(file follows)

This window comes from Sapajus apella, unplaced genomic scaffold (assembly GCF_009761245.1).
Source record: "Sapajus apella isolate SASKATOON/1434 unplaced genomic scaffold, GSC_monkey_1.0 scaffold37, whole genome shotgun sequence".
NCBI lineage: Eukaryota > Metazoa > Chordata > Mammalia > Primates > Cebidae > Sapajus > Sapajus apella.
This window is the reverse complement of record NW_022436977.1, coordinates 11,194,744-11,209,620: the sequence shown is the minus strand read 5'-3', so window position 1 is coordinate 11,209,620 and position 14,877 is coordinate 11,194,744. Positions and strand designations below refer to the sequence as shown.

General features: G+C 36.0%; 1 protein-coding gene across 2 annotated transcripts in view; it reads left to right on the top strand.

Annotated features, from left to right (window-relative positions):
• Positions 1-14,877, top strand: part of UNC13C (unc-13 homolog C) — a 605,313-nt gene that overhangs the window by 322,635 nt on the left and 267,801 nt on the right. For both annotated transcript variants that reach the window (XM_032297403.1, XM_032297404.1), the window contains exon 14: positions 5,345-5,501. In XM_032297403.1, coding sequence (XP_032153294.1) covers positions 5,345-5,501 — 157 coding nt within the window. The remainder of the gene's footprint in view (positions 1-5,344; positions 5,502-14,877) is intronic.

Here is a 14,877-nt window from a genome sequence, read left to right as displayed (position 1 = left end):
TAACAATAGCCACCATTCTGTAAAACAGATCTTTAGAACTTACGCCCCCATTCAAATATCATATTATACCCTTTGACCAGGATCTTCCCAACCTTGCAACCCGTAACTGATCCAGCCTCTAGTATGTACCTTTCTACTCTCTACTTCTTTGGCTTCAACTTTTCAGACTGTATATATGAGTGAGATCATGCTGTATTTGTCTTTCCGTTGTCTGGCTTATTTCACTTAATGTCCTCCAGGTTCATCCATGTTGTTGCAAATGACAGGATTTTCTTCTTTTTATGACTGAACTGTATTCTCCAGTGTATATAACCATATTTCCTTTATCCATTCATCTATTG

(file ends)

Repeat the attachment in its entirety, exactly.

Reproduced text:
This window comes from Sapajus apella, unplaced genomic scaffold (assembly GCF_009761245.1).
Source record: "Sapajus apella isolate SASKATOON/1434 unplaced genomic scaffold, GSC_monkey_1.0 scaffold37, whole genome shotgun sequence".
NCBI lineage: Eukaryota > Metazoa > Chordata > Mammalia > Primates > Cebidae > Sapajus > Sapajus apella.
This window is the reverse complement of record NW_022436977.1, coordinates 11,194,744-11,209,620: the sequence shown is the minus strand read 5'-3', so window position 1 is coordinate 11,209,620 and position 14,877 is coordinate 11,194,744. Positions and strand designations below refer to the sequence as shown.

General features: G+C 36.0%; 1 protein-coding gene across 2 annotated transcripts in view; it reads left to right on the top strand.

Annotated features, from left to right (window-relative positions):
• Positions 1-14,877, top strand: part of UNC13C (unc-13 homolog C) — a 605,313-nt gene that overhangs the window by 322,635 nt on the left and 267,801 nt on the right. For both annotated transcript variants that reach the window (XM_032297403.1, XM_032297404.1), the window contains exon 14: positions 5,345-5,501. In XM_032297403.1, coding sequence (XP_032153294.1) covers positions 5,345-5,501 — 157 coding nt within the window. The remainder of the gene's footprint in view (positions 1-5,344; positions 5,502-14,877) is intronic.

Here is a 14,877-nt window from a genome sequence, read left to right as displayed (position 1 = left end):
TAACAATAGCCACCATTCTGTAAAACAGATCTTTAGAACTTACGCCCCCATTCAAATATCATATTATACCCTTTGACCAGGATCTTCCCAACCTTGCAACCCGTAACTGATCCAGCCTCTAGTATGTACCTTTCTACTCTCTACTTCTTTGGCTTCAACTTTTCAGACTGTATATATGAGTGAGATCATGCTGTATTTGTCTTTCCGTTGTCTGGCTTATTTCACTTAATGTCCTCCAGGTTCATCCATGTTGTTGCAAATGACAGGATTTTCTTCTTTTTATGACTGAACTGTATTCTCCAGTGTATATAACCATATTTCCTTTATCCATTCATCTATTG